EU: Crimson fountaingrass is not an invasive species
Crimson fountaingrass was considered a neophyte for a short while and was on the EU list of invasive species. But the European Union has now decided otherwise.
Crimson fountaingrass (Pennisetum setaceum ‘Rubrum’) grows and thrives in many gardens. It plays an important horticultural role and has been sold and purchased millions of times. As the ornamental grass has never behaved invasively and in scientific circles is considered a distinct species within the Pennisetum genus, many people had spoken out against its inclusion on the EU list of invasive species from the outset. And they were right: Crimson fountaingrass is now officially not a neophyte.
Invasive species are nonindigenous species of plants and animals that affect native ecosystems or even displace other species as they spread. The European Union therefore drew up an EU list of invasive species, also known as the Union list, according to which the trading and cultivation of the species listed is legally prohibited. Crimson fountaingrass was added to the list last August.
However, the EU Member States Committee on Invasive Alien Species has now decided that crimson fountaingrass and its varieties should be assigned to the independent species Pennisetum advena. Therefore, crimson fountaingrass is not considered a neophyte after all and is not on the Union list.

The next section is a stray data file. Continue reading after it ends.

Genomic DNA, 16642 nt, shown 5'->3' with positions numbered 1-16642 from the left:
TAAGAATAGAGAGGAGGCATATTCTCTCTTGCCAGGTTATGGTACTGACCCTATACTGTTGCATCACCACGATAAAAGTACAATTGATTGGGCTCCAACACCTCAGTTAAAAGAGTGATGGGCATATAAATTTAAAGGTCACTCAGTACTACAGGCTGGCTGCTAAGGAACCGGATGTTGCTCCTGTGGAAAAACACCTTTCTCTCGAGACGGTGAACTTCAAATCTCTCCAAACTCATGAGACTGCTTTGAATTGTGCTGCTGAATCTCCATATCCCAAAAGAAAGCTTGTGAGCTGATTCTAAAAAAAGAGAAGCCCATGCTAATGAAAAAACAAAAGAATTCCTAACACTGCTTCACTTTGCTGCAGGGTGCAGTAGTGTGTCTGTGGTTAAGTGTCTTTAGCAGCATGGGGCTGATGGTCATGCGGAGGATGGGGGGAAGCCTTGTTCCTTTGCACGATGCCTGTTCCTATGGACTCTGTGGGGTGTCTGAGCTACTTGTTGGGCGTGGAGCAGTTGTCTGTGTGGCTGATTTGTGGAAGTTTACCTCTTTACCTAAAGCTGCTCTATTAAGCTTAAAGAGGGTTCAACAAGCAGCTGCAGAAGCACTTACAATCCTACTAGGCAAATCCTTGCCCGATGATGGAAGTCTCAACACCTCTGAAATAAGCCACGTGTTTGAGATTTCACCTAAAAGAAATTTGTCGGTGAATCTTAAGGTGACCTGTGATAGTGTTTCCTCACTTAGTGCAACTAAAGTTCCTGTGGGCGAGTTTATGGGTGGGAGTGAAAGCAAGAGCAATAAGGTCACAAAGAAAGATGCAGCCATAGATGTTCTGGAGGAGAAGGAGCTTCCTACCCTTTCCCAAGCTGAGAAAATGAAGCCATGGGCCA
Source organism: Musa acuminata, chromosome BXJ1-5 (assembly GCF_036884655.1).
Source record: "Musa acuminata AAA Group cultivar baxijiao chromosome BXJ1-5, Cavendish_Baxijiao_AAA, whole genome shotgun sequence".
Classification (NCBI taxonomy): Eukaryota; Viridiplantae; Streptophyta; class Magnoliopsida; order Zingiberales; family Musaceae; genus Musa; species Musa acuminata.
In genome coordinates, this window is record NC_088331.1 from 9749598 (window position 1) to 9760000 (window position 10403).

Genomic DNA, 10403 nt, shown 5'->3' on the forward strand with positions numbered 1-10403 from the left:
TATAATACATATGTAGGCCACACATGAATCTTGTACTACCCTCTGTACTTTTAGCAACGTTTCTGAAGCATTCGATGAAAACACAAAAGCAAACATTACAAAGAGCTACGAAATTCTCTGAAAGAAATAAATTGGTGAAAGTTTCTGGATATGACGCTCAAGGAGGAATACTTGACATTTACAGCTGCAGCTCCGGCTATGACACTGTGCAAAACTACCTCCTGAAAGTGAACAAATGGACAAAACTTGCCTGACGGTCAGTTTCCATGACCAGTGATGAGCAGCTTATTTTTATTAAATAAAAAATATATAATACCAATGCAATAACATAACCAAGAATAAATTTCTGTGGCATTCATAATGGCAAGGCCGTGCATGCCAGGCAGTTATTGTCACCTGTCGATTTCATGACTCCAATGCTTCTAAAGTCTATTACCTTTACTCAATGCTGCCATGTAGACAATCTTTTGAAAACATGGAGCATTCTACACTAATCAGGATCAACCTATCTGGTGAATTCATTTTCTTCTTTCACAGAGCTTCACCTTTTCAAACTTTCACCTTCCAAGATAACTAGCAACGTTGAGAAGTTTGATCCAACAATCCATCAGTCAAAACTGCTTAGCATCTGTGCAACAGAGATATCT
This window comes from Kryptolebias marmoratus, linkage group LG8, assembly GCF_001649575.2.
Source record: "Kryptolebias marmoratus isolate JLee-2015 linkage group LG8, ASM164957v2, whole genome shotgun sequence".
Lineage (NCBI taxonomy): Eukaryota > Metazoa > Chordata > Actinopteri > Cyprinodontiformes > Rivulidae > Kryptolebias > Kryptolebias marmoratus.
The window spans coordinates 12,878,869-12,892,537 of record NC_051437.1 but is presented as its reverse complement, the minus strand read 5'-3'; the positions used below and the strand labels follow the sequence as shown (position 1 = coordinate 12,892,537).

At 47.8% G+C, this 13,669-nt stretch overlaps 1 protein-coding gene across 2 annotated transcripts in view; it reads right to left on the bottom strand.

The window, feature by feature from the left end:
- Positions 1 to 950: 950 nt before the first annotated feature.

Bertram Fleischer, General Secretary of the German Horticultural Association e.V. (ZVG) commented: "Pennisetum is an economically important plant. We welcome the clarification that Pennisetum advena ‘Rubrum’ is not an invasive species. This is good news for our businesses, but it is long overdue." The ZVG had already repeatedly referred the specialists at the EU to the scientific report produced by the American grass expert Dr. Joseph Wipff for the ZVG. The DNA analysis of Pennisetum setaceum and the varieties ‘Rubrum’, ‘Summer Samba’, ‘Sky Rocket’, ‘Fireworks’ and ‘Cherry Sparkler’, which was carried out in the Netherlands at the initiative of the national horticultural association, confirmed that crimson fountaingrass belongs to the species Pennisetum advena. Cultivation and distribution, as well as growing it in your own garden, is therefore not illegal and is still allowed.